Bad Testimony Nixes Doc’s Med Mal Trial Win: Va. Justices
By Y. Peter Kang, Law360 – 4/13/2017
The Virginia Supreme Court on Thursday overturned a jury verdict clearing a doctor of allegations he negligently treated a child with sleep apnea, which purportedly led to the child’s death, saying certain expert witness testimony was inadmissible because it was based on an assumption not grounded in fact.
The child’s mother and plaintiff, Mariam Toraish, lodged a medical malpractice suit claiming ear, nose and throat specialist Dr. James J. Lee failed to order overnight monitoring of the 5-year-old boy following an outpatient tonsil removal surgery that purportedly contributed to his death. In ordering a new trial, the state’s highest court ruled that the trial judge was wrong to allow Lee’s expert witness testimony stating that the cause of death was due to a genetic disorder, saying it didn’t properly address Toraish’s primary claim that her son died from “respiratory compromise” due to his severe obstructive sleep apnea.
One of Lee’s expert witnesses, pediatric geneticist Dr. Simeon Boyd, conducted a differential diagnosis, in which a doctor narrows down the possible causes of death until only one remains, and concluded that the patient died of cardiac arrest due to a genetic disorder called Brugada syndrome.
Boyd had ruled out respiratory compromise based on the autopsy report, which listed the cause of death as “cardiac arrhythmia of unknown etiology,” but the appellate court said both sides’ experts acknowledged that respiratory compromise could have led to cardiac arrhythmia while the autopsy report provided only speculation about the possibility of an underlying genetic cause stemming from the child’s parents’ status as first cousins.
“Thus, instead of excluding respiratory compromise as a cause of death, the autopsy report leaves it open as a possibility,” the justices wrote in a 10-page opinion. “Accordingly, respiratory compromise was not excluded by Dr. Boyd nor any source upon which he relied. His differential diagnosis was therefore founded upon an assumption that was not established during the trial. The circuit court abused its discretion by admitting it into evidence.”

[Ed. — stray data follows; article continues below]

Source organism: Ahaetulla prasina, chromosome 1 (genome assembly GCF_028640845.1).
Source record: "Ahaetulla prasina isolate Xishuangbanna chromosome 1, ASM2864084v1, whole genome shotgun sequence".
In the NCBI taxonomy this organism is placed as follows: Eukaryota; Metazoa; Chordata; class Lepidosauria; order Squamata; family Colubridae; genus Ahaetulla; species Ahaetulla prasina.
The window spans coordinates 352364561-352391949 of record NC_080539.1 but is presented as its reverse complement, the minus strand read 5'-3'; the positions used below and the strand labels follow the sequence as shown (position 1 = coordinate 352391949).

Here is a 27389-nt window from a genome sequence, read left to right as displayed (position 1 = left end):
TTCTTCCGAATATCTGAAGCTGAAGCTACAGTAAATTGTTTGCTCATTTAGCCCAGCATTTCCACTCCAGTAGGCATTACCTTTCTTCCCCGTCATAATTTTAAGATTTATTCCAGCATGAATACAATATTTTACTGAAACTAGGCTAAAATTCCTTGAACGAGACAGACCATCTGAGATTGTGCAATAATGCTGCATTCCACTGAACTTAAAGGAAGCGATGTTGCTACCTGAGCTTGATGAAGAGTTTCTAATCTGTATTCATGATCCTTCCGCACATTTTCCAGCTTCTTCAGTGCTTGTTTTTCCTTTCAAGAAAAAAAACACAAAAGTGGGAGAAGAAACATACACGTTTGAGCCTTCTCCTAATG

In addition, the state high court shot down Lee’s argument that Boyd had also relied on an expert opinion made by a pulmonologist ruling out respiratory compromise, saying that can’t be possible since the pulmonologist issued his opinion months after Boyd had already concluded that respiratory compromise wasn’t the cause.
However, the justices rejected Toraish’s assertion that Lee shouldn’t have been allowed to testify as an expert at trial, saying he was actually testifying as a fact witness when he said that he wasn’t aware that the child’s parents were first cousins, that the child’s siblings previously died and had he known those facts he would not have gone ahead with the surgery.
“[Lee’s] statement that he would not have recommended surgery had he known about the consanguineous marriage or predeceased siblings was not an expert opinion,” the court said. “He did not testify that when treating children with [the child’s] background, a reasonably prudent otolaryngologist should not perform tonsillectomy and adenoidectomy surgery. He simply stated, from his personal knowledge and experience, that he would not have done so.”
An attorney for Toraish, L. Steven Emmert, told Law360 that the ruling was the latest in which the Virginia high court has excluded an expert opinion based on speculative assumptions.
“In this case, the doctor purported to exclude all causes of death except one — a ‘differential diagnosis’ — but he was unable to exclude the cause that was the mother’s theory of the case,” he said. “That meant that his opinion was inadmissible, so the case goes back for a new trial.”
An attorney for Lee did not immediately respond to a request for comment Thursday.
Toraish is represented by L. Steven Emmert of Sykes Bourdon Ahern & Levy PC, and Robert T. Hall, Gobind S. Sethi and Samantha K. Sledd of Hall & Sethi PLC.
Lee is represented by Richard L. Nagle, James N. Knaack and Benjamin M. Wengerd of Hancock Daniel Johnson & Nagle PC.
The case is Mariam Toraish, Administrator of the Estate of Adam Toraish, Deceased v. James Jay Lee, case number 160495, in the Supreme Court of Virginia.